The RICOM3 project discovered that women have better conversations with their health coaches and nurses after increased knowledge about self-care during pregnancy and improved capacity of health care workers, resulting in more efficient and effective service delivery. The selected health facilities also reported improved documentation, a decrease in the number of maternal deaths observed across the project states, and cost savings as a result of the QoC model’s expansion into Health Maintenance Organisations (HMOs.
The percentage of women reporting self-confidence in managing their health increased by 48% on average in both the FCT and Lagos State. According to Jhpiego’s endline survey, 728 health care workers from the 40 supported health facilities participated in the capacity building program. The screening of women attending ANC in these facilities for blood pressure increased from 35% in October 2019 to 89% in October 2022, anemia screening — 18% to 83% and screening for diabetes mellitus — 21% to 88% in the same period. HSDF also investigated options to support the long-term viability of the integrated QoC model. HSDF enlisted a top private HMO in Nigeria, and they agreed to incorporate the QoC model into the benefit packages of women of reproductive age (WRA).
Dr. Oludara Folashade, Director of Family Health and Nutrition, Lagos State Ministry of Health, reiterated the enormous impact of the RICOM3 project in the state, and how critical the implementation improved maternal health outcomes in the selected facilities, at the project’s conclusion. She revealed the state’s commitment to sustaining the project’s gains made possible by the successfully implemented QoC model.
A few of the many successes
Mrs. Olumide, a 33-year-old mother of one who was 37 weeks pregnant and had a blood pressure of 140/90, was concerned by her doctor’s recommendation that she have a caesarean section (C-section) rather than a vaginal birth. Her main concerns were the stigma associated with having a C-section and what her family and friends would think. Her health coach offered her emotional support as well as advice on how to change her lifestyle to lower her blood pressure and be more active while pregnant. Mrs. Olumide’s blood pressure has dropped to 120/70 mmHg after working with her coach to implement lifestyle changes. She is still grateful for and delighted with the programme’s contribution to her shift in attitude toward her health and well-being.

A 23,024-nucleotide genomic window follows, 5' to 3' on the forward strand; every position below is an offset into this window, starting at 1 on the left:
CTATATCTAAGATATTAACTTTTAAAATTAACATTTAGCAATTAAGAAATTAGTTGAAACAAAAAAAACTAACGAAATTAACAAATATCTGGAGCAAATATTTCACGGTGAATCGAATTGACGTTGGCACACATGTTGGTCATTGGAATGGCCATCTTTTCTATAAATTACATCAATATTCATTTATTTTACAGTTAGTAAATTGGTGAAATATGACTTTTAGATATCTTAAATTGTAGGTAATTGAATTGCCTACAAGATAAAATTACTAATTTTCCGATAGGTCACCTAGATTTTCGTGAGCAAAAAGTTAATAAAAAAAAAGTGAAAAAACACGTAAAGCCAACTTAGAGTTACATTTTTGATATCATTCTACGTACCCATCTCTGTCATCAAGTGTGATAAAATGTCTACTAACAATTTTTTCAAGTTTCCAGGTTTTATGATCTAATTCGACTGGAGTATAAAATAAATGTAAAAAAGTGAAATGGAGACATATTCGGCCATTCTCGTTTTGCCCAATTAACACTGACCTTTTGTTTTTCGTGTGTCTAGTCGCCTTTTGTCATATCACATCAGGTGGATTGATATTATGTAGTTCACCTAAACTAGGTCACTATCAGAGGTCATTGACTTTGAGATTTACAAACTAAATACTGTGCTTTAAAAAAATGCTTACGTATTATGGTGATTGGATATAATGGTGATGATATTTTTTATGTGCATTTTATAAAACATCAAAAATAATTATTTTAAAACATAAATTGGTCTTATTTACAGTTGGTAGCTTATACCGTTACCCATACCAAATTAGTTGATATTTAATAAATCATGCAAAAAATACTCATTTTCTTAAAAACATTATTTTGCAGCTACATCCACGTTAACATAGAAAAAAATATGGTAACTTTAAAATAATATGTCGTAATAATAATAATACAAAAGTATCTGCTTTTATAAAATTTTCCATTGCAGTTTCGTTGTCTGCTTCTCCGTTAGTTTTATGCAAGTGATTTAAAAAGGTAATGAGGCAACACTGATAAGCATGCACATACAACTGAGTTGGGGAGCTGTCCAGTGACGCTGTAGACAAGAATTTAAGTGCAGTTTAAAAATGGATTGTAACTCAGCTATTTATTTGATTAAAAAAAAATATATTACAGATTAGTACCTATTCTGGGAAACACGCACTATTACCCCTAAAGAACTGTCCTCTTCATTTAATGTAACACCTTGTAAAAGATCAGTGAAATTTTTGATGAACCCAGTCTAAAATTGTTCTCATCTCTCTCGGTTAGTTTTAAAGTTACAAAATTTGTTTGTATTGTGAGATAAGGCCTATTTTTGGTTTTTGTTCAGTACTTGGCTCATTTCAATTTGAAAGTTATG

Another beneficiary was scheduled for IVF delivery with blood pressure 210/140mmHg, weight 60kg, height 1.65, BMI 25.7, PCV 36%, and RBS 7.1. The nurses gave her health advice and immediately referred her to the consultant, who saw her and put her on the proper blood pressure medications. She was closely monitored and given anti-hypertensive medication until the C-Section of a live male newborn. Before being sent home, her blood pressure was stabilised at 120/70mmHg. She went to postnatal care three times. The infant received his immunisations as directed, and both mother and child are doing well.
Learnings from RICOM3 and recommendations for policy and action
Combating NCDs in reproductive-age women is critical to lowering Nigeria’s maternal mortality ratio, which is currently estimated at 512 per 100,000 live births.
- The support of key government stakeholders is critical to ensuring that the QoC model becomes the standard for the majority of domestic facilities.
- More funding is required for such interventions to be integrated with other ongoing programmes. While NCD screening has been successfully integrated into the Maternal Newborn and Child Health Week programme, the RICOM3 activities cannot be implemented in all health facilities due to a lack of funding. Capacity building is required to support advocacy for limited resources.
- The RICOM3 project demonstrated the importance of digital health in increasing access to maternal health services. An integrated QoC model or approach for WRA living with or at risk of NCDs must include digital self-care support.
The benefits of the RICOM3 project should be sustained and replicated across the country. As part of the project’s exit strategy, the consortium created a sustainability plan. Future programmes should build on these discoveries to contribute to creating a world where no woman dies while giving birth.